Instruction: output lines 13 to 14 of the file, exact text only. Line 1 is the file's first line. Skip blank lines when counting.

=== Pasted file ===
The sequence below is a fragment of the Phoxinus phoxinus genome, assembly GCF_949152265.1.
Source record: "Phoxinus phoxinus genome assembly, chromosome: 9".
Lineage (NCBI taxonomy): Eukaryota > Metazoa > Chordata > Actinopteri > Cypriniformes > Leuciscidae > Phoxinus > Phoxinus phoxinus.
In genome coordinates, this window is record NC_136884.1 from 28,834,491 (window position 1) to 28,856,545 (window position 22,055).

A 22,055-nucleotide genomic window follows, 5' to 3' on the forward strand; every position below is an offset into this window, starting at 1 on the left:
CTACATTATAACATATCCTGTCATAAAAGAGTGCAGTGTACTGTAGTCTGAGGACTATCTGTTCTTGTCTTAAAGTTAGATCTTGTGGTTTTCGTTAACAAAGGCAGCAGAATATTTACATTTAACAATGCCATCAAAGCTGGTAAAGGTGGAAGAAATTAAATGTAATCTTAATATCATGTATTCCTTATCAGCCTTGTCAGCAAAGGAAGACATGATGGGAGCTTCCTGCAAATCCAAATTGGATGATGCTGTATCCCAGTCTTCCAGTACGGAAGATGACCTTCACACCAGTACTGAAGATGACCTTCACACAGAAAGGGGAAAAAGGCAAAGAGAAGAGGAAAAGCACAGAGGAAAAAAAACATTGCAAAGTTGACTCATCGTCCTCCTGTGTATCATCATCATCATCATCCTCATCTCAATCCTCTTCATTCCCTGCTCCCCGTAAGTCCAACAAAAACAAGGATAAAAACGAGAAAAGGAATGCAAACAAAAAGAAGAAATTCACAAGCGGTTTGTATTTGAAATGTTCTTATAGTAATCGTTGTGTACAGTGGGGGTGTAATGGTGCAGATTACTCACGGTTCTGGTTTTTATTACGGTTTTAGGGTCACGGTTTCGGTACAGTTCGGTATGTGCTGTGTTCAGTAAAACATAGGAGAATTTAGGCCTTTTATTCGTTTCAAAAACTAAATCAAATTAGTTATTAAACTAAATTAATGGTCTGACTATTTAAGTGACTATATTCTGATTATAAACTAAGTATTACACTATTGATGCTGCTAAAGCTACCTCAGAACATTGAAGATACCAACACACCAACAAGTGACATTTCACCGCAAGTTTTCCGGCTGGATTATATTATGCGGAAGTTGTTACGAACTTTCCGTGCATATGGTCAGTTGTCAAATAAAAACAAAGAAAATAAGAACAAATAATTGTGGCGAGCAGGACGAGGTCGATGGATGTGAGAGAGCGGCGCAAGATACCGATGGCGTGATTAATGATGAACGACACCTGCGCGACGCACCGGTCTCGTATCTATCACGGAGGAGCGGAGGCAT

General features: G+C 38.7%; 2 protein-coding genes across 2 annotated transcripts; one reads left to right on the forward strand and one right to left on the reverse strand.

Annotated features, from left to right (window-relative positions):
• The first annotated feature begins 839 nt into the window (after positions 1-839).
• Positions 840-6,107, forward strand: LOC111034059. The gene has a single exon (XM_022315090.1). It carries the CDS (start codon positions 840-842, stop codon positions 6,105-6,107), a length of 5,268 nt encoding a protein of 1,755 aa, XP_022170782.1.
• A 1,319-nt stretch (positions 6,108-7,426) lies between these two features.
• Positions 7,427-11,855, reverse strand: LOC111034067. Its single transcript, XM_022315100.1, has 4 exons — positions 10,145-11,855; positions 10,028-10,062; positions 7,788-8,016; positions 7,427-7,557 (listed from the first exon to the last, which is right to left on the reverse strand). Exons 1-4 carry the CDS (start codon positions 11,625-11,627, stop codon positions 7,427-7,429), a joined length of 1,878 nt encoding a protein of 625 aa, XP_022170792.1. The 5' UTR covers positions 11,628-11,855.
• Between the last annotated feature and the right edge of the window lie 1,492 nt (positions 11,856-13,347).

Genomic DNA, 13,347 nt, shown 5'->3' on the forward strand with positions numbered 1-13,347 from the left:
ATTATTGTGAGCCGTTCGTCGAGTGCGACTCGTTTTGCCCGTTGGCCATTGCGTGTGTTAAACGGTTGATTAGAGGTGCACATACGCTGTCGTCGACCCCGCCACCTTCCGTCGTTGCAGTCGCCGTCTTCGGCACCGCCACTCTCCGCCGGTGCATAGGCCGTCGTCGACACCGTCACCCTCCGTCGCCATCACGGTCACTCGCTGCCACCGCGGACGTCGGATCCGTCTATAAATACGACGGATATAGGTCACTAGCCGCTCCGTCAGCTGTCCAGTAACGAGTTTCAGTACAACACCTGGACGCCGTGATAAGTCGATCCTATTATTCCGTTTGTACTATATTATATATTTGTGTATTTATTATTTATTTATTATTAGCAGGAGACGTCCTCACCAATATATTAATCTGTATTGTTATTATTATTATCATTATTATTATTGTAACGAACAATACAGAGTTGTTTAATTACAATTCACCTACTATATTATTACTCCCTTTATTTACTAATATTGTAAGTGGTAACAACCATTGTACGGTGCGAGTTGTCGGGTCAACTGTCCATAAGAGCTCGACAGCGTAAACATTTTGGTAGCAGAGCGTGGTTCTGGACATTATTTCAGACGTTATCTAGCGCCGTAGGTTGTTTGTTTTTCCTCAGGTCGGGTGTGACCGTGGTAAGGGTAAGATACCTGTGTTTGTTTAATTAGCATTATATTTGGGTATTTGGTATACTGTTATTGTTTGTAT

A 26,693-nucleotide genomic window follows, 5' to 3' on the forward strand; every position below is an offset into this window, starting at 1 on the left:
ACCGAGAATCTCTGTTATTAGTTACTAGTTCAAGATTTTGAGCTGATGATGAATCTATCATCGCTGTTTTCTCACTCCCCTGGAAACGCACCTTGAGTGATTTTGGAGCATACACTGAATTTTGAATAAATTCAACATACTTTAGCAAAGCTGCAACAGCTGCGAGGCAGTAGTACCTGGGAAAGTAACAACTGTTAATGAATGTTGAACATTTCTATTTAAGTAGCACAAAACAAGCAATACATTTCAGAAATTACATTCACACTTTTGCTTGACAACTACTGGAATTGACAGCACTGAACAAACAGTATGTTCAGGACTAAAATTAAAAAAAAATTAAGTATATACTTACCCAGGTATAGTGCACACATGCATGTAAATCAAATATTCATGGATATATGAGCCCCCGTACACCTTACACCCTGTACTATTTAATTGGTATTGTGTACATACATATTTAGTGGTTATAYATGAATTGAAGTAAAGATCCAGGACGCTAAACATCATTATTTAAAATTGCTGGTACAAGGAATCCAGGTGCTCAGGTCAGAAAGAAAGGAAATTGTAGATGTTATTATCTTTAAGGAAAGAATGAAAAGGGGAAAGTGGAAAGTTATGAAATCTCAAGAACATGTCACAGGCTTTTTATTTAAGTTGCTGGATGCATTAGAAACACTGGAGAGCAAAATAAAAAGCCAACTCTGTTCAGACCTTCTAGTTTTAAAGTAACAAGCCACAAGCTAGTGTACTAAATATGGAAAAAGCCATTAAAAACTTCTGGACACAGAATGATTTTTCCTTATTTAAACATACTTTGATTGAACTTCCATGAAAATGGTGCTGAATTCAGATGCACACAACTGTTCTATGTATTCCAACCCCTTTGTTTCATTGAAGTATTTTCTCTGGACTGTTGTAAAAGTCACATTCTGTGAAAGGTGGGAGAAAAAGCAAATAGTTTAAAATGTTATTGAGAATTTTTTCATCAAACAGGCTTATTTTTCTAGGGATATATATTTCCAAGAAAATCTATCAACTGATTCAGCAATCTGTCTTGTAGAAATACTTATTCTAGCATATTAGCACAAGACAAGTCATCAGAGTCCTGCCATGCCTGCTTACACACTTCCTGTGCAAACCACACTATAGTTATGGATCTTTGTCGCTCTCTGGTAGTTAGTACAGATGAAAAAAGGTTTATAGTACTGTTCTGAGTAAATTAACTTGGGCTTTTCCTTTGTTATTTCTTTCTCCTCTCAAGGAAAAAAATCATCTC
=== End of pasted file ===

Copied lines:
• Between the last annotated feature and the right edge of the window lie 1,492 nt (positions 11,856-13,347).

Genomic DNA, 13,347 nt, shown 5'->3' on the forward strand with positions numbered 1-13,347 from the left: